What will you use to connect to the Internet in 2000? An alphabet soup of technologies awaits you.
Maybe you'll have fancy electronics that turn your telephone line into a speedy infohighway on-ramp. Maybe you'll hook up through your cable-television line. Or by satellite. Surely by that time, you'll have gotten rid of that stodgy old modem. Right?
Wrong. Thanks to new technology, modems are about to get a new lease on life. Starting next month, companies will begin selling models that are twice as fast as today's popular 28.8 kilobit-per-second (kbps) models. According to industry experts, the new 56-kbps modems will be the Internet connection of choice by 2000.
"We believe there's a huge latent demand for this technology," says Joe Dunsmore, vice president of product management for U.S. Robotics. Jupiter Communications, a New York-based consulting firm, forecasts that two-thirds of on-line households will be using 56-kbps modems by 2000. Faster and more advanced technologies will take time, it adds.
Until recently, modems were thought to have nearly reached their practical limits. But manufacturers have found a new way of interpreting signals sent down a traditional telephone line. Today's modems decode information by measuring the properties of specially modified electromagnetic waves sent over the phone line, as traditional modems do. The new modems decode data by measuring changes in electrical voltage on the line. This turns out to be a far faster method of receiving data.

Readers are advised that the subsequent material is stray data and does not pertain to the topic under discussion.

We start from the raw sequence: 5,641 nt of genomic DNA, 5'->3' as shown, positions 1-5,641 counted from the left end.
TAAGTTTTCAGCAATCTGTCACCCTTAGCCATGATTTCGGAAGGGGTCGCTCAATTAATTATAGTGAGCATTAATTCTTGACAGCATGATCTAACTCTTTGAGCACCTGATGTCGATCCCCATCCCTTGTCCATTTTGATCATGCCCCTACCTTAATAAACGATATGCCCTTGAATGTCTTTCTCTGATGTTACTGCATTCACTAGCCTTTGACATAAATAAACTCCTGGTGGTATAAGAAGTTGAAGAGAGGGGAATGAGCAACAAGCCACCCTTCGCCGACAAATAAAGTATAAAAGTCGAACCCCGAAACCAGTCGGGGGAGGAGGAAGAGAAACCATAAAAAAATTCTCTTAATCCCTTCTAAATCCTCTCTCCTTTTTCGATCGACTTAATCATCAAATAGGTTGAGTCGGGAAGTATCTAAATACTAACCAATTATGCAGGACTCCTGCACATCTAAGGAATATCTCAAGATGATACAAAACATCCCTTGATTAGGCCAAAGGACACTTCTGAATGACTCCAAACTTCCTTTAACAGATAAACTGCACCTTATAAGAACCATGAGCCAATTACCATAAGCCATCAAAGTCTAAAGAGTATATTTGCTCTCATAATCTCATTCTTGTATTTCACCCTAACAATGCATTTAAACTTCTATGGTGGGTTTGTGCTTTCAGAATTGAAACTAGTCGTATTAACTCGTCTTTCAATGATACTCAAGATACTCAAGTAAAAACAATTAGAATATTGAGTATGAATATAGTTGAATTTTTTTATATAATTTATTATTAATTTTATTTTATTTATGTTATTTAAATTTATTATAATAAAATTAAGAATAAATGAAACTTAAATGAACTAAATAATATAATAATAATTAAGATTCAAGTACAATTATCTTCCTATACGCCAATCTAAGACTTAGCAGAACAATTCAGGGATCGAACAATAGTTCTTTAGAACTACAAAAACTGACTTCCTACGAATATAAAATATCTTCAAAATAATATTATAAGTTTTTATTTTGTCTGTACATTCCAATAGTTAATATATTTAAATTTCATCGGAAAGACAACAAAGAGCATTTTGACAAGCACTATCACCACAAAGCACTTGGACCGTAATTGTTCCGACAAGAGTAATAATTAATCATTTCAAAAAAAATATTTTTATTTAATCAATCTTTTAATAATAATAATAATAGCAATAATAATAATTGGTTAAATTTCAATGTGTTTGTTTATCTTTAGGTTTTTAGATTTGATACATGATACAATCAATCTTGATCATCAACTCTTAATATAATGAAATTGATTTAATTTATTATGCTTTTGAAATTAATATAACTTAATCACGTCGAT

There are a few drawbacks. A small number of telephone lines don't allow those voltages to be measured accurately. Another minor drawback: the modems only achieve their peak speed when downloading information. When uploading data, they fall back to more conventional 28.8- or 33.6-kbps speeds.
The biggest challenge, however, is that one 56-kbps modem won't necessarily communicate with another. That's because no standards have been set. Instead, two camps with rival and non-interoperable technologies are getting ready to battle it out.
On one side is U.S. Robotics, a leading modem manufacturer that plans to start selling its version of the 56-kbps modems next month. It has snared the top on-line service companies and several Internet-service providers as well. On the other side is Rockwell International, which has attracted a much larger list of modem manufacturers. Each claims to have the upper hand. But Frank Manning, president of modemmaker Zoom Telephonics, is backing the Rockwell technology. "The smart money is on Rockwell's K56Plus," he says.
Usually, it makes sense for users to wait for a standard to be set before investing in a new technology. And since it's unlikely that either implementation will become the official standard without some modifications, that might mean waiting until late 1997 or sometime in 1998, when a standards-setting body of the International Telecommunication Union in Geneva reaches a consensus. But users may be able to jump the gun a little, if either U.S. Robotics or Rockwell becomes dominant in the marketplace.
U.S. Robotics is already selling 33.6-kbps modems that will be upgradable to 56-kbps speeds with merely a software upgrade. So it may be possible that in the near future, modemmakers will be able to sell 56-kbps modems that will require only a software upgrade to conform to the as-yet unwritten modem standard.
The new modems will be highly sought after by all but the most basic Internet users, who merely want electronic mail and don't care about the graphically rich World Wide Web. Heavy users of the Internet, who are willing to pay more for service, should consider ISDN (Integrated Services Digital Network), which offers twice the speed of 56-kbps modems and is becoming widely available from local telephone companies.
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